Sacred Hypocrisy: The Vocabulary of Traditional Marriage

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Denizens of Orange County couldn’t escape the barrage of yellow lawn signs that littered the landscape these past few weeks, demanding a yes vote on Proposition 8. Beneath the picture of a happy stick-figure family was the simple tagline, “Protect marriage.” It’s as if the “Yes on 8” camp wanted voters to envision themselves galloping to the rescue of Maiden Marriage, imprisoned in the castle of the godless sodomites—creatures of no morals, content in ravishing the modern family in between bouts of drug abuse and deviant sex.
An overzealous description, perhaps, but the “Yes on 8” movement succeeded largely due to illustrative rhetoric that glazed over the holes in their logic. “Traditional marriage” and “sacred institution” were the most potent mudslingers in their vocabulary, indirectly insulting homosexuals by giving heterosexuals way too much credit. After all, according to them they are not against gay people—they are just for traditional marriage.
There is no such thing as a “traditional marriage,” like there is no such thing as a “traditional family.” The blanket term of the right way to marry could, and does, include: a beaten wife staying with her husband out of fear, a couple who won their marriage as a prize on a reality show and a drunken mistake in Las Vegas. It’s acceptable as long as the two people are of the opposite gender. The term is astoundingly outdated; not only was it used verbatim when interracial marriage was attempting to “destroy the foundation of society,” but “traditional marriage” comes from the nonexistent roots of the nuclear family of 1950s America.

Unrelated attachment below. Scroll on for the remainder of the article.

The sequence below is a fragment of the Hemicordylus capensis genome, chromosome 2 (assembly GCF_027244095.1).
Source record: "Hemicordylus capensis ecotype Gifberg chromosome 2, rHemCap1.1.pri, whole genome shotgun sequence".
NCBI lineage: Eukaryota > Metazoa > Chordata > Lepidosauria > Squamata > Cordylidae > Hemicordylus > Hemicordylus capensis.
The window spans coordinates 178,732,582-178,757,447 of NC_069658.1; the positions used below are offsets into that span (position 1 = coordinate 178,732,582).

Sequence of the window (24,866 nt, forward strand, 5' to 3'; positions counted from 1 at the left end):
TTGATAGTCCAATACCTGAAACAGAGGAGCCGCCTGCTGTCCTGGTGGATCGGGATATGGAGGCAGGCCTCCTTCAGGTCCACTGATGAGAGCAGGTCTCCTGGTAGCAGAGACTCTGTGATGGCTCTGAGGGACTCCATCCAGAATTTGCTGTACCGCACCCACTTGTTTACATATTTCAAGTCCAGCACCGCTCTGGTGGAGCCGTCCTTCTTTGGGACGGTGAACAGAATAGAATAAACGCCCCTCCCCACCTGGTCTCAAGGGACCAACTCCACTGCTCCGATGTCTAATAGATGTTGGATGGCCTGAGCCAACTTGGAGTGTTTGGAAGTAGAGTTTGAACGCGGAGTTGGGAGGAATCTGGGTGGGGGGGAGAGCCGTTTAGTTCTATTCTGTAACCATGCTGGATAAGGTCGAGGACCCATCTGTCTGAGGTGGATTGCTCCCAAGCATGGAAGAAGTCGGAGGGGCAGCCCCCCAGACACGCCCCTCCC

The idea of “traditional marriage” back then meant a housewife and a factory-drone husband. If mom went to work while dad raised the kids, it was sacrilege. True marriage, as with everything else involving humans, evolves with time, changing and reflecting shifts in societal advances and ideals. But “traditional marriage” never has to grow out of its archaic values, because it has the two magic words: “sacred institution.” That’s the knee-jerk response you’re given when those against gay marriage realize they don’t have any logic to debate with. You can’t argue with that phrase because it hides behind its haughty religious ties, like a child sticking out its tongue behind its mother’s arms. Never mind that those able to marry don’t treat it as sacred; a 60 percent divorce rate and the ability to get an annulment faster than a pizza doesn’t make a dent in their argument.
Want to know why it’s sacred? They’ll tell you. “Every study since the beginning of time …” – because cavemen were equipped with polling data – “… shows that a heterosexual couple is essential to the upbringing of sensible, moral children.”
Somehow a penis and vagina are so important after birth that they must be equally present in every strong household. There is no way to justify this argument without assigning each gender their individual roles and emotions within the household. One parent has to be comforting and sensitive, the other tough but fair. Despite both genders being able to interact with children on either side of the equation, the traditional marriage argument dictates that there is something ingrained in the DNA of men and women that make them inseparable in child-rearing. They have no answer for what it is. Science kind of requires proof, rather than hot air.
People fell for it. Despite pompous overtones and ridiculous claims, people bought it. Do they hate gays? Do they really care that much about the issue, or their religion for that matter?
Of course not—it’s all spin, the easiest trick in the book. The “Yes on 8” camp used their scripts to turn something simple into the first step on the path to anarchy. They stroked the egos of heterosexuals and their marriages in order to maintain religious dominance in a world that couldn’t give a crap. Love just isn’t a factor in marriage anymore.

Gavin Greene is a third-year film and media studies major. He can be reached at greeneg@uci.edu.

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